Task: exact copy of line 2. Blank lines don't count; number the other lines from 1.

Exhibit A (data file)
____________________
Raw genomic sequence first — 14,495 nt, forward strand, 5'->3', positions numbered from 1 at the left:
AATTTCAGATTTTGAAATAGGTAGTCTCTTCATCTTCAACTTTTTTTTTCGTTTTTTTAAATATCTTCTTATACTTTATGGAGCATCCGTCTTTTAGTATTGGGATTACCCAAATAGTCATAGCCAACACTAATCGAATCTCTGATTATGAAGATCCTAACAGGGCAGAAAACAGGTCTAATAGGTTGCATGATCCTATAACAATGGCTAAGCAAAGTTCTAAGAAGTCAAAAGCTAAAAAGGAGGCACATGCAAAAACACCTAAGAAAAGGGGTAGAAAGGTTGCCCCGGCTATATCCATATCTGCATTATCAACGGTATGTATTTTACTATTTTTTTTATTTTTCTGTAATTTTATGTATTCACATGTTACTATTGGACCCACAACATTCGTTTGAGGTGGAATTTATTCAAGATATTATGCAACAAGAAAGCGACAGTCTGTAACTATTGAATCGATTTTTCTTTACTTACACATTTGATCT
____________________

AATTTCAGATTTTGAAATAGGTAGTCTCTTCATCTTCAACTTTTTTTTTCGTTTTTTTAAATATCTTCTTATACTTTATGGAGCATCCGTCTTTTAGTATTGGGATTACCCAAATAGTCATAGCCAACACTAATCGAATCTCTGATTATGAAGATCCTAACAGGGCAGAAAACAGGTCTAATAGGTTGCATGATCCTATAACAATGGCTAAGCAAAGTTCTAAGAAGTCAAAAGCTAAAAAGGAGGCACATGCAAAAACACCTAAGAAAAGGGGTAGAAAGGTTGCCCCGGCTATATCCATATCTGCATTATCAACGGTATGTATTTTACTATTTTTTTTATTTTTCTGTAATTTTATGTATTCACATGTTACTATTGGACCCACAACATTCGTTTGAGGTGGAATTTATTCAAGATATTATGCAACAAGAAAGCGACAGTCTGTAACTATTGAATCGATTTTTCTTTACTTACACATTTGATCT